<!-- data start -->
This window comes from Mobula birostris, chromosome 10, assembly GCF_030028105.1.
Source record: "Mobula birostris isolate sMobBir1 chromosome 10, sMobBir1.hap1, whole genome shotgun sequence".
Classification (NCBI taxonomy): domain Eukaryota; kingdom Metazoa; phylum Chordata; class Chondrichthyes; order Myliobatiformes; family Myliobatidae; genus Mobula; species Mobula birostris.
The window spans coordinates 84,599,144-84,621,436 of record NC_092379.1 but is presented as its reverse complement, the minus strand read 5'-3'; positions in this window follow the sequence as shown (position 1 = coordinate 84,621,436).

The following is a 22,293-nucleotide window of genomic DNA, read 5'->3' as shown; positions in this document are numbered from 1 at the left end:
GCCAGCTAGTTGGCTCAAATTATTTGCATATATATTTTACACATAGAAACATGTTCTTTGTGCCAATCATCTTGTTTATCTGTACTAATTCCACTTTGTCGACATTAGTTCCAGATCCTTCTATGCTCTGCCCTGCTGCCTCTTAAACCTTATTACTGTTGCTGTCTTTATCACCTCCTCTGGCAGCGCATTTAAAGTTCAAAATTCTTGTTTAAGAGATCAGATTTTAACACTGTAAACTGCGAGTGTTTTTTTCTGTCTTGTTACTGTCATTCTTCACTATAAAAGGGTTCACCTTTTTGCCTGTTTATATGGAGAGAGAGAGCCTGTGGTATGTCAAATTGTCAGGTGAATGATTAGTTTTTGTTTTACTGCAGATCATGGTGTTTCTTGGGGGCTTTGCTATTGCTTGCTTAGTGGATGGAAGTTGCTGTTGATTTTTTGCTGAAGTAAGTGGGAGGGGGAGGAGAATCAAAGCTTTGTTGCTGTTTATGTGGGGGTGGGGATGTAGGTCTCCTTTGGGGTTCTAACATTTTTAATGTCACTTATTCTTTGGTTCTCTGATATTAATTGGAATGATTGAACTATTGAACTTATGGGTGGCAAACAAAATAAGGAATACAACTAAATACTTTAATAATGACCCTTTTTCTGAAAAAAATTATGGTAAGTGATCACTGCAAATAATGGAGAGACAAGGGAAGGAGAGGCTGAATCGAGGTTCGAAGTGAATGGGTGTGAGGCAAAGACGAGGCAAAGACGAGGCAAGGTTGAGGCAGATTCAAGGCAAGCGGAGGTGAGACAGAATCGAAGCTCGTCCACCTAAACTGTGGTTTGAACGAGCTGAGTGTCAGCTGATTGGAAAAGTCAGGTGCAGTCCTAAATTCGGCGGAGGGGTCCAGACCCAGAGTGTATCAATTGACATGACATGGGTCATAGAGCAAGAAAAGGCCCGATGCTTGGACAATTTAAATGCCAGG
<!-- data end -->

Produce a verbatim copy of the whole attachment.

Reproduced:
This window comes from Mobula birostris, chromosome 10, assembly GCF_030028105.1.
Source record: "Mobula birostris isolate sMobBir1 chromosome 10, sMobBir1.hap1, whole genome shotgun sequence".
Classification (NCBI taxonomy): domain Eukaryota; kingdom Metazoa; phylum Chordata; class Chondrichthyes; order Myliobatiformes; family Myliobatidae; genus Mobula; species Mobula birostris.
The window spans coordinates 84,599,144-84,621,436 of record NC_092379.1 but is presented as its reverse complement, the minus strand read 5'-3'; positions in this window follow the sequence as shown (position 1 = coordinate 84,621,436).

The following is a 22,293-nucleotide window of genomic DNA, read 5'->3' as shown; positions in this document are numbered from 1 at the left end:
GCCAGCTAGTTGGCTCAAATTATTTGCATATATATTTTACACATAGAAACATGTTCTTTGTGCCAATCATCTTGTTTATCTGTACTAATTCCACTTTGTCGACATTAGTTCCAGATCCTTCTATGCTCTGCCCTGCTGCCTCTTAAACCTTATTACTGTTGCTGTCTTTATCACCTCCTCTGGCAGCGCATTTAAAGTTCAAAATTCTTGTTTAAGAGATCAGATTTTAACACTGTAAACTGCGAGTGTTTTTTTCTGTCTTGTTACTGTCATTCTTCACTATAAAAGGGTTCACCTTTTTGCCTGTTTATATGGAGAGAGAGAGCCTGTGGTATGTCAAATTGTCAGGTGAATGATTAGTTTTTGTTTTACTGCAGATCATGGTGTTTCTTGGGGGCTTTGCTATTGCTTGCTTAGTGGATGGAAGTTGCTGTTGATTTTTTGCTGAAGTAAGTGGGAGGGGGAGGAGAATCAAAGCTTTGTTGCTGTTTATGTGGGGGTGGGGATGTAGGTCTCCTTTGGGGTTCTAACATTTTTAATGTCACTTATTCTTTGGTTCTCTGATATTAATTGGAATGATTGAACTATTGAACTTATGGGTGGCAAACAAAATAAGGAATACAACTAAATACTTTAATAATGACCCTTTTTCTGAAAAAAATTATGGTAAGTGATCACTGCAAATAATGGAGAGACAAGGGAAGGAGAGGCTGAATCGAGGTTCGAAGTGAATGGGTGTGAGGCAAAGACGAGGCAAAGACGAGGCAAGGTTGAGGCAGATTCAAGGCAAGCGGAGGTGAGACAGAATCGAAGCTCGTCCACCTAAACTGTGGTTTGAACGAGCTGAGTGTCAGCTGATTGGAAAAGTCAGGTGCAGTCCTAAATTCGGCGGAGGGGTCCAGACCCAGAGTGTATCAATTGACATGACATGGGTCATAGAGCAAGAAAAGGCCCGATGCTTGGACAATTTAAATGCCAGG